Adding to Remake’s mystique is its postmodern fascination with itself via the more general subject of film. The story opens with Tarik and his best friend Miro (Aleksander Seksan), a Bosnian Serb, playing their ritual game of pantomina, hand charades in which film is always the subject. In addition Tarik’s love of film finds artistic expression, and manifests itself in a screenplay (a film within a film.) Then with a jolt, art is eclipsed by war, the two friends are pulled apart by the tide of the rising conflict, and their game of pantomina becomes the way to reach out across the gulf of ethnic hatred. The theme of film develops further when, in the midst of the siege, Tarik is catapulted into the limelight as a French producer discovers his screenplay and makes him their concern de jour. Though much fanfare is made of Tarik and his plight during a reception in Paris, his film is reduced to a futile plea for a patronizing international community that samples human crises like so many hors d’oeuvres. What should have been a smooth synthesis of the dialectical notions (à la Hegel) of past and present, art and reality, used to exemplify the whole of history instead runs headlong into its own post-structuralist limitations – after all, Tarik is simply one man telling one story.
But Remake’s hard-hitting critique of the Continent and its philosophical heritage has not prevented it from having international appeal. It has been invited to fourteen film festivals including Istanbul, Paris and London, and Mustafic plans to take the film to the United States in the fall. It seems that in spite of its ‘local’ flavor, Remake is disturbingly global. One not only learns about the psyche of the contemporary Bosnian, someone who sees everyone – foreigner, countryman, neighbor, friend, and even lover, as the ‘other’ – one is also forced to challenge the very idea of perceiving anyone as the ‘other’ (via ethnic or religious distinctions) in the first place.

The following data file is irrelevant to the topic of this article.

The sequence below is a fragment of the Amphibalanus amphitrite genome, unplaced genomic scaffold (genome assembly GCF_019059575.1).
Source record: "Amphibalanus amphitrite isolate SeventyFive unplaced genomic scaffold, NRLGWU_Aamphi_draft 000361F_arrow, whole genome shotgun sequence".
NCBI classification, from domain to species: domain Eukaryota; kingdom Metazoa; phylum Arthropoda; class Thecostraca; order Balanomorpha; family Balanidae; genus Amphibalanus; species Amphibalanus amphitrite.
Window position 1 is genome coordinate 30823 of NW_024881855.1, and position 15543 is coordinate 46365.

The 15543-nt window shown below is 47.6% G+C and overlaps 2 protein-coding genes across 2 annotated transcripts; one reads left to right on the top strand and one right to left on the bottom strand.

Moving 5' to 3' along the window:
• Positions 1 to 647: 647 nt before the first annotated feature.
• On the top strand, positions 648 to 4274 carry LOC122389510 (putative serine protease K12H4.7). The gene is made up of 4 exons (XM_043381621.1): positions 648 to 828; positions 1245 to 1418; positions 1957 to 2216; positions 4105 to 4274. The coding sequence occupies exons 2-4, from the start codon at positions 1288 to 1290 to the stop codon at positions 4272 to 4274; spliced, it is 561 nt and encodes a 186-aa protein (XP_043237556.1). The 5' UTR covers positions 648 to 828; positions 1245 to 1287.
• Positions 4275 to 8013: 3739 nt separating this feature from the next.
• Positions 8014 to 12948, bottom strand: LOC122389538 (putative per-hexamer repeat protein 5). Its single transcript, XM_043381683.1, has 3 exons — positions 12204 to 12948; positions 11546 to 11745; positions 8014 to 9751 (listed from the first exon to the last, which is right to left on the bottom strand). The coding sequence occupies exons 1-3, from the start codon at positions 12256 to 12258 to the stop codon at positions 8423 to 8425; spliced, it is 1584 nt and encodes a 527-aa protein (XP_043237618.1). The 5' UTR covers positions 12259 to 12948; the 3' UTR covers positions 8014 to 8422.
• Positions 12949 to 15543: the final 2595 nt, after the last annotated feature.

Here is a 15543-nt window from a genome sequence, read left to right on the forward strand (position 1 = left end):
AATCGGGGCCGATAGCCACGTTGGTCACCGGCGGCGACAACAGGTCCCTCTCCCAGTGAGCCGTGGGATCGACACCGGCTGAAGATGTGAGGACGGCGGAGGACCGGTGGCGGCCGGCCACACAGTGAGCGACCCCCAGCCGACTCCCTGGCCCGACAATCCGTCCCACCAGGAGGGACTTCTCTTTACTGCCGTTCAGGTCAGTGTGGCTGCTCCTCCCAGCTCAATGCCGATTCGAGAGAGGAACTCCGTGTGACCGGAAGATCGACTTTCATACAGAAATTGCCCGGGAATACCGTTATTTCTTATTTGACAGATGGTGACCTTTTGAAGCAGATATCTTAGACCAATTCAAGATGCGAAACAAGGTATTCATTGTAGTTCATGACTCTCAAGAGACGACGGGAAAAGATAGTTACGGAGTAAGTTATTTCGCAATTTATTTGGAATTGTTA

Most fascinating is the last scene. Here Tarik and Miro play a final round of pantomina. The clue: a single thumb pointing down. Within the scope of the game the film in question is markedly domestic, but the universal meaning of ‘thumbs down’ cannot be ignored. The dual meaning of this single hand gesture ensures that Remake, as a story of ethnic hatred and war, transcends its place and time. That is, as long as archaic tribalism is still so much a part of contemporary life, no one is exempt from its sad conclusion.
For all its emotional power and political implications, Remake leaves one in a state of stunned ambivalence. Both the text and tone express a jaded pessimism (perhaps understandably) towards the impact of such films, as if it expects its own impact to soon ebb into impotence. Remake cannot claim to be a take-it-as-you-will story about the war in Bosnia given its selfconsciousness about film and culture. It therefore seems to mock itself and its subject with the kind of resigned nihilism so indicative of postmodern culture.
The real power of Remake is not its story about a sad and war-torn past, but its foreshadowing an even grimmer future. For Bosnia there is no way to break the Nietzscheanesque eternal recurrence of war. There can be no happy ending.
© DR E.R. KLEIN 2004
Ellen Klein is a philosopher and Fulbright Scholar in Residence at the University of Sarajevo. She is the author of several books, including Undressing Feminism (Paragon House) and People First: Professional and Business Ethics Without Ethics (University Press of America). She is a full time professor at Flagler College in St Augustine, Florida.